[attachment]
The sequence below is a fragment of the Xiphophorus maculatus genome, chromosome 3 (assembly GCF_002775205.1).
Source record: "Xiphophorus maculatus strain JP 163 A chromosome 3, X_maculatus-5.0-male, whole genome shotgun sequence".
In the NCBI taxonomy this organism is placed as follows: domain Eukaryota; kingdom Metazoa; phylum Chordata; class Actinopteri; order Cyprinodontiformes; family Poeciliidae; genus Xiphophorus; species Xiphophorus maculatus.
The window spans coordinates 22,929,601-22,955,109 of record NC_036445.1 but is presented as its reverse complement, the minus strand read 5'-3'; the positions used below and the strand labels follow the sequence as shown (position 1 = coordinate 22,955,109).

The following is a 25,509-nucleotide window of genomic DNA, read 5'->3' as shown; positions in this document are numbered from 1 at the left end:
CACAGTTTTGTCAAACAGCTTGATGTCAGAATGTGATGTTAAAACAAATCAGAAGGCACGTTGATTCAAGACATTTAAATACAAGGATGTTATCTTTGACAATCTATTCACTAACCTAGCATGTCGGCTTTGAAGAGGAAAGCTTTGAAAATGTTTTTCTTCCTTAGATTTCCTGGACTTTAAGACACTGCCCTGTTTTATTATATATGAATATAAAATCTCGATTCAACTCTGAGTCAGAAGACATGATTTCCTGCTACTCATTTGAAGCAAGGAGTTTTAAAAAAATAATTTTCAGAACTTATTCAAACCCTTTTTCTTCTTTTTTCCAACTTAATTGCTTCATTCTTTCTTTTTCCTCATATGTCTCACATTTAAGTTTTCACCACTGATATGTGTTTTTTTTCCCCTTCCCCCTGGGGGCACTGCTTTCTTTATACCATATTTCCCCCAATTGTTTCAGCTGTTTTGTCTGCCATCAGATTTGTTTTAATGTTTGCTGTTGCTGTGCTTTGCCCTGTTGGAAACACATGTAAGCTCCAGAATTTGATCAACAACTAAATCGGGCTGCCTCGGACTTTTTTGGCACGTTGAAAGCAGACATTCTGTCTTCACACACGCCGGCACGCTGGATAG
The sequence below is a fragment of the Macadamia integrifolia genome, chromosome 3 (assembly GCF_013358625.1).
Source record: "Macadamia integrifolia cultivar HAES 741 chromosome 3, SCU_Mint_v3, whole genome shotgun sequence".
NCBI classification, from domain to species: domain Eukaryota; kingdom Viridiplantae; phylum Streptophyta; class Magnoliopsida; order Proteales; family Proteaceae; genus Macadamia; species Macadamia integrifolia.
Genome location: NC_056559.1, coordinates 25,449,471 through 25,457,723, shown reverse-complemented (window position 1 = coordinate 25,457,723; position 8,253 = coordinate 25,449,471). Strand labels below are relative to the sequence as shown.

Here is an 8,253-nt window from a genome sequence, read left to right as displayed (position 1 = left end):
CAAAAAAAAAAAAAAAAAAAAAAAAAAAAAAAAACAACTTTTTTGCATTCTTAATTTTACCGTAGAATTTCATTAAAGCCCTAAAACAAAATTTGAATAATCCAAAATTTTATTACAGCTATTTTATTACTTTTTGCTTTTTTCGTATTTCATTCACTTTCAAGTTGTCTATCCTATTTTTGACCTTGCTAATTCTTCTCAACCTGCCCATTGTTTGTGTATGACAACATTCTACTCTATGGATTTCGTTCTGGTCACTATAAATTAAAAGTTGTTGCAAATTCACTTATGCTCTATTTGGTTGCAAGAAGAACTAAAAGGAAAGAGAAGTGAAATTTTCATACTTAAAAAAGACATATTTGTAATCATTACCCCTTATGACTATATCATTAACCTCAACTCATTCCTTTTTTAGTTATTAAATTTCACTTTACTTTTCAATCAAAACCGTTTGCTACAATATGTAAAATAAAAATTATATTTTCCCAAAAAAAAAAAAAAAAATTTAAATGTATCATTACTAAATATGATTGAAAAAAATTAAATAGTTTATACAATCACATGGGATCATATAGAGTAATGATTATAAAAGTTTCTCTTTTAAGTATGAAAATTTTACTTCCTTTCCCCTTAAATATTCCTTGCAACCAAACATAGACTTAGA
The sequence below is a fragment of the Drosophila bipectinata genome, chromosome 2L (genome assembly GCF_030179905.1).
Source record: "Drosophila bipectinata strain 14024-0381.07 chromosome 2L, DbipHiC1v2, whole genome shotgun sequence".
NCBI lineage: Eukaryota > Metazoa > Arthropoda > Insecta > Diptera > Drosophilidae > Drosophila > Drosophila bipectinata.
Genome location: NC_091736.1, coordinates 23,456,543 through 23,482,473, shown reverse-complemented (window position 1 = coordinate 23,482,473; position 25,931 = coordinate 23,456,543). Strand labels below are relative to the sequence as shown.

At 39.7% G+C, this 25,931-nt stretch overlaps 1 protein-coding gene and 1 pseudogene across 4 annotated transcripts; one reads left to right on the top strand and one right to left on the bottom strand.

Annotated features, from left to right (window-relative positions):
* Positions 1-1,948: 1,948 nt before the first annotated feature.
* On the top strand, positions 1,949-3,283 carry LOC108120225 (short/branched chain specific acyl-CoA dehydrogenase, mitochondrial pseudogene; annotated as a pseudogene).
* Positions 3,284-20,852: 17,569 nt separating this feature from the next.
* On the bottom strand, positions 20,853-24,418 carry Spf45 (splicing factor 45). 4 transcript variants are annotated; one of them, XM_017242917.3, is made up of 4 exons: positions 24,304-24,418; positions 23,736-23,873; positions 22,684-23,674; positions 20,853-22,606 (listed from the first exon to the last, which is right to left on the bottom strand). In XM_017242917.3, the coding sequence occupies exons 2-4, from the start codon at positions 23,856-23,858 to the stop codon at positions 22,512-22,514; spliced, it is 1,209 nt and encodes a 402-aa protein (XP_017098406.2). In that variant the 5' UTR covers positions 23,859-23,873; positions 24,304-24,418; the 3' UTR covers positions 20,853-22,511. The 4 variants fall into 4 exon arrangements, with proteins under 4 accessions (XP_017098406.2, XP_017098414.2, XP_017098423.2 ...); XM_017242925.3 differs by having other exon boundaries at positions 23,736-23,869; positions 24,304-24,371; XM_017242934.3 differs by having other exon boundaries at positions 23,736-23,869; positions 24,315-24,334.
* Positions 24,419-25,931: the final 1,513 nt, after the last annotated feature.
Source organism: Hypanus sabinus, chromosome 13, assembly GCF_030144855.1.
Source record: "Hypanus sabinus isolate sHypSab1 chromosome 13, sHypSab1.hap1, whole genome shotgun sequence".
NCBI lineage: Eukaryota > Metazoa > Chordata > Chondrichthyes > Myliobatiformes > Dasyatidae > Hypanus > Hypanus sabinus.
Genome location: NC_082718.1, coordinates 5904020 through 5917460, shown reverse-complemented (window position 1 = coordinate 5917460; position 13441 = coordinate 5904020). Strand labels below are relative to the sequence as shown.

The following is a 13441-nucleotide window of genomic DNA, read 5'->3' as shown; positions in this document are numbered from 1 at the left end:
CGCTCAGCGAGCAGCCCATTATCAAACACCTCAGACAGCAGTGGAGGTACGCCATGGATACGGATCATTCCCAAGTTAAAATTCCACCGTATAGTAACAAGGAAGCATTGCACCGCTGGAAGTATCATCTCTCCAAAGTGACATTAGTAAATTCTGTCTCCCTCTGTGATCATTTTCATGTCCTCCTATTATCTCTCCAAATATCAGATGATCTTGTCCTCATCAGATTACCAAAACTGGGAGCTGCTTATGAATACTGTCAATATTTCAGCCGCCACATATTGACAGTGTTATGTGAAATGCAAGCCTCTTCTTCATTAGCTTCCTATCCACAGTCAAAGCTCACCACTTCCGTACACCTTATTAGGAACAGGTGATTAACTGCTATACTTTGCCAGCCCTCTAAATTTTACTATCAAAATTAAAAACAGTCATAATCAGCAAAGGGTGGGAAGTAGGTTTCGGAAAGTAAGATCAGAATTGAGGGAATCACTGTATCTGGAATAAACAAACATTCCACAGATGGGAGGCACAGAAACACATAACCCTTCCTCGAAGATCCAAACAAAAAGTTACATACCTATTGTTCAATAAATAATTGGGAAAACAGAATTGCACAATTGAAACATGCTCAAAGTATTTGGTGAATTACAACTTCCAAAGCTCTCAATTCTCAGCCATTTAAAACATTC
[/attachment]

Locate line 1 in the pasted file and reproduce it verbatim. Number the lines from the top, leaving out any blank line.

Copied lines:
The sequence below is a fragment of the Xiphophorus maculatus genome, chromosome 3 (assembly GCF_002775205.1).